Macron
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Now that the Presidential Elections are finally over and the new President of the Fifth Republic of France is confirmed to be Emmanuel Macron, the centrist candidate that ran the „En Marche!” platform, let’s take a closer look at some of the most serious aspects of the campaign and how it might affect the outcome of the elections in the short and long term.

With a few days before the second round of the Presidential Elections in France, documents emerged that supposedly showed how Emmanuel Macron has underreported his income and assets to the government ever since 2012, by using a shell company in the Caribbean island of Nevis, a country that doesn’t keep any ownership records of corporations. Moreover, the documents leaked also show the supposed ties between Macron and a bank involved in tax evasion in the Cayman Islands.

These leaks came after the furious debate between Front National’s Marine Le Pen and centrist En Marche’s Emmanuel Macron, in which the far-right candidate alluded at Macron of having ties with a Caribbean-based bank (located in the Cayman Islands) mainly used for tax evasion purposes. The original source for these claims remains uncertain – while the mainstream media has quickly judged the leaks to be the artwork of the Russian intelligence agencies (Nicolas Vanderbiest, a commentator for Radio France Culture, tweeted: “So the fake news story on Macron’s account in the Bahamas, we can say without being misleading, that it was by the Russians”), a more reasonable approach would be that the leaks emerged from the right-wing online page „Disobedient Media”, which was founded in California by journalist William Craddick.

The first document is an operating agreement signed on the 4th of May, 2012 to form „La Providence LLC” under the 1995 Nevis Limited Liability Company Ordinance bearing Mr Macron’s name and signature. Surprisingly, La Providence is the name of the high school Macron attended in Amiens, where he first met his wife. While many may disregard this document because of Macron’s past as a banker, the decision to form a company in Nevis is highly suspicious, as the Nevis Confidential Relationship Act prohibits the disclosure of information and guarantees the secrecy and privacy of offshore LLCs in Nevis. What does this mean? Information about company owners will never be published nor disclosed to the public by any Nevis authorities, which is why Bloomberg describes Nevis as one of the most popular tax havens in the Caribbean. Read the document here.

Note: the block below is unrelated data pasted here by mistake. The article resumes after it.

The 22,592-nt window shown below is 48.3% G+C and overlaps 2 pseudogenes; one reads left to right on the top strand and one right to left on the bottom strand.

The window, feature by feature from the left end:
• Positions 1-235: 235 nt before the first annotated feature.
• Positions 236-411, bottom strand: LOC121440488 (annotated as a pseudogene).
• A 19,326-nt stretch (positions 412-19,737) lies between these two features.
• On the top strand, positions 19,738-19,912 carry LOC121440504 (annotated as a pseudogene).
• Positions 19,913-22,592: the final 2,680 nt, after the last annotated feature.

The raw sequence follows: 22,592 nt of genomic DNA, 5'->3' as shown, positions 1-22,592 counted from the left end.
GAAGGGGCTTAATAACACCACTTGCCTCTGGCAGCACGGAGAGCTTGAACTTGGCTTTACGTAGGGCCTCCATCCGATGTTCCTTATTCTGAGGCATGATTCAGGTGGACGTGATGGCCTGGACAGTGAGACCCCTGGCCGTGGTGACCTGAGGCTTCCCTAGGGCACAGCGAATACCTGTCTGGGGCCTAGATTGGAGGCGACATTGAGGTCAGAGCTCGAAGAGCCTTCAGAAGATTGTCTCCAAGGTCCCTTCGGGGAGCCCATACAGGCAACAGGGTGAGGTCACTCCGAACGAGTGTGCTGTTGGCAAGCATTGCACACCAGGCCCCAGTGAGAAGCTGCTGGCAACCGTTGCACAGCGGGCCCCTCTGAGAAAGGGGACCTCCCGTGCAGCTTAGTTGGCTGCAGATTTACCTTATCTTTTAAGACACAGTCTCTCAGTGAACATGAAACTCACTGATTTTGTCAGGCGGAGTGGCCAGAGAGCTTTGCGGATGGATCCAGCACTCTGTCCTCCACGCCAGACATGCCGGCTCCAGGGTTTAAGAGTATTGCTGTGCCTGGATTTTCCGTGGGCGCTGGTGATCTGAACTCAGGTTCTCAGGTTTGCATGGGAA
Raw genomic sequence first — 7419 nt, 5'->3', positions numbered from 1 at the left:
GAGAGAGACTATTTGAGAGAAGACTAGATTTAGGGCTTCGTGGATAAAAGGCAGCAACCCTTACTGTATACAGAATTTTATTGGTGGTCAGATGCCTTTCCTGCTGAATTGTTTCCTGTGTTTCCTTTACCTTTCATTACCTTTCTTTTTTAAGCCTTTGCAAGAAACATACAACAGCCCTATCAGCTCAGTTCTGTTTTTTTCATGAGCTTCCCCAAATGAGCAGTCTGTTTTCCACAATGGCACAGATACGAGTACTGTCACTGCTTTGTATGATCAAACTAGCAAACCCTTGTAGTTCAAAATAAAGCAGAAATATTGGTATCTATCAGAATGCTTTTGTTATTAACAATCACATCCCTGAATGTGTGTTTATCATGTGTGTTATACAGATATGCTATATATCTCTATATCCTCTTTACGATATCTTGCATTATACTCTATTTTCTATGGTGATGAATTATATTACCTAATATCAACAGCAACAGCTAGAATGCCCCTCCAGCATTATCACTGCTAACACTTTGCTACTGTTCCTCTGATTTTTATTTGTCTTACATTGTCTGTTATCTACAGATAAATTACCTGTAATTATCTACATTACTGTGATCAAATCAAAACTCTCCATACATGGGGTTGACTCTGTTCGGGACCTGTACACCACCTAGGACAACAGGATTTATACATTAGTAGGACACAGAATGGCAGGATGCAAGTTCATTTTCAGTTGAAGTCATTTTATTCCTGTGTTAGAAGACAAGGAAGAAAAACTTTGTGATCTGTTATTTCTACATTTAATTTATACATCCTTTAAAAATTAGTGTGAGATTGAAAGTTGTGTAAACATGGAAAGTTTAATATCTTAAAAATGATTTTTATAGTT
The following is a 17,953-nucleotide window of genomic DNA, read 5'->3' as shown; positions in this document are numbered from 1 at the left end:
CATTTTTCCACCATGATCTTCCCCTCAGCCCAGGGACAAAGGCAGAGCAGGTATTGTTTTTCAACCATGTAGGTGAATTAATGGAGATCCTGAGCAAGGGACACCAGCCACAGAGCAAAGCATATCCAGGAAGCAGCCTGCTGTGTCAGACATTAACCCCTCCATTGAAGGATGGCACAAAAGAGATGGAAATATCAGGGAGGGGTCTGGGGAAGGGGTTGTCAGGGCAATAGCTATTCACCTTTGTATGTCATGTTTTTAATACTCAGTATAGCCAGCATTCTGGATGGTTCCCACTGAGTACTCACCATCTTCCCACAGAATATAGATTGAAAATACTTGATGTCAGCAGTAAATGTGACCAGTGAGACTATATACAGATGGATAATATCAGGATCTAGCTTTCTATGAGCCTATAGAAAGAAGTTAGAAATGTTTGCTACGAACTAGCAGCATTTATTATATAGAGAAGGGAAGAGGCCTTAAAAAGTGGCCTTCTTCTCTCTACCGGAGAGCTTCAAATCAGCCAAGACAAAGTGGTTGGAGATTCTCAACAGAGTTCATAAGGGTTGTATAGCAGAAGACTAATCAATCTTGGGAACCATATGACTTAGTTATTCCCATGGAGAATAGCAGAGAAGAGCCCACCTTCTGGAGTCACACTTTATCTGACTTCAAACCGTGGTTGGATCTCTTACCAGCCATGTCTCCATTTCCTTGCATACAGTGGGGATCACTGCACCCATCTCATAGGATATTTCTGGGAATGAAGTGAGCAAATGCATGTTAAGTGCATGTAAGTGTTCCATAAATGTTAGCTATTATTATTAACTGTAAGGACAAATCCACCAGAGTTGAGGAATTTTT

The second document is a letter sent to „La Providence Ltd.” from the First Caribbean International Bank, indicating a business relationship with Macron’s LLC. The First Caribbean International Bank is no stranger to intricate ties – it was named by Reuters as a player in fraud relating to the 2015 FIFA scandals, when documents emerged showing a representative for First Caribbean personally collecting a check from a FIFA official, a check that was later on deposited in an account in the Bahamas. Forbes has also reported that First Caribbean International Bank was implicated as a facilitator of tax evasion in 2013. Read the document here.

When asked in April if he was hiding offshore accounts or inheritances from French authorities, Macron denied the allegations completely. More so, the former investment banker has issued a statement regarding these leaks, citing that he was a victim of a “cyber misinformation campaign”, adding that he would take legal action against Marine Le Pen and Disobedient Media (Mr. Macron filed a legal complaint on the 4th of May, prompting the Paris prosecutor’s office to open a formal investigation into whether falsified documents or fake news were being used to influence voting ahead of the second round ballot). French newspaper Le Monde has debunked 19 things that Marine Le Pen said during the debate that were untrue – thus making these allegations regarding the tax evasion even harder to prove in the long run. Asked on BFM TV on Thursday morning if she had any proof to corroborate the claims, Le Pen admitted she did not – “Not at all” she said, “If I wanted to do so I would have done it yesterday. I’ve just asked him the question…”